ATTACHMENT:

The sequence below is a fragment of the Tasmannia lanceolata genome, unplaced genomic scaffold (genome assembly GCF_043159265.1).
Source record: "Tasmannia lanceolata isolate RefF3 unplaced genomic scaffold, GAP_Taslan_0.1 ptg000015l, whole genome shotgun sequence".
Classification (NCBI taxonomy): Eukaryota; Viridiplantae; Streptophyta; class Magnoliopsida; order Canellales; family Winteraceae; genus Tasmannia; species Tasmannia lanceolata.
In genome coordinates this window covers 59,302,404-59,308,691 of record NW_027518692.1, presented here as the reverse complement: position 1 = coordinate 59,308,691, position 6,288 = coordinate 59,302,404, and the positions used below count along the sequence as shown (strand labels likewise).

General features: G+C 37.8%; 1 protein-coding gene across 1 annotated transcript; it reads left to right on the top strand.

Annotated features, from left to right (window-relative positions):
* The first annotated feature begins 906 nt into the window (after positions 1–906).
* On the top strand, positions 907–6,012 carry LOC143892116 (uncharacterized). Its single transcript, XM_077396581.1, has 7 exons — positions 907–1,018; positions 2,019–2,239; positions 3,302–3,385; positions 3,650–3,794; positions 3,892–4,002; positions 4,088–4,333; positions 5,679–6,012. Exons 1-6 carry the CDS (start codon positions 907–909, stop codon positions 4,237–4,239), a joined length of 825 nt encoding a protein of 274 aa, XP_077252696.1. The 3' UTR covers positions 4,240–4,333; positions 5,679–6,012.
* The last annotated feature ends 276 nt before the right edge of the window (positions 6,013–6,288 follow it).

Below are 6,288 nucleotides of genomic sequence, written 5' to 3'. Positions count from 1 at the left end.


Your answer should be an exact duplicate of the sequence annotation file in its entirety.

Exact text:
The sequence below is a fragment of the Tasmannia lanceolata genome, unplaced genomic scaffold (genome assembly GCF_043159265.1).
Source record: "Tasmannia lanceolata isolate RefF3 unplaced genomic scaffold, GAP_Taslan_0.1 ptg000015l, whole genome shotgun sequence".
Classification (NCBI taxonomy): Eukaryota; Viridiplantae; Streptophyta; class Magnoliopsida; order Canellales; family Winteraceae; genus Tasmannia; species Tasmannia lanceolata.
In genome coordinates this window covers 59,302,404-59,308,691 of record NW_027518692.1, presented here as the reverse complement: position 1 = coordinate 59,308,691, position 6,288 = coordinate 59,302,404, and the positions used below count along the sequence as shown (strand labels likewise).

General features: G+C 37.8%; 1 protein-coding gene across 1 annotated transcript; it reads left to right on the top strand.

Annotated features, from left to right (window-relative positions):
* The first annotated feature begins 906 nt into the window (after positions 1–906).
* On the top strand, positions 907–6,012 carry LOC143892116 (uncharacterized). Its single transcript, XM_077396581.1, has 7 exons — positions 907–1,018; positions 2,019–2,239; positions 3,302–3,385; positions 3,650–3,794; positions 3,892–4,002; positions 4,088–4,333; positions 5,679–6,012. Exons 1-6 carry the CDS (start codon positions 907–909, stop codon positions 4,237–4,239), a joined length of 825 nt encoding a protein of 274 aa, XP_077252696.1. The 3' UTR covers positions 4,240–4,333; positions 5,679–6,012.
* The last annotated feature ends 276 nt before the right edge of the window (positions 6,013–6,288 follow it).

Below are 6,288 nucleotides of genomic sequence, written 5' to 3'. Positions count from 1 at the left end.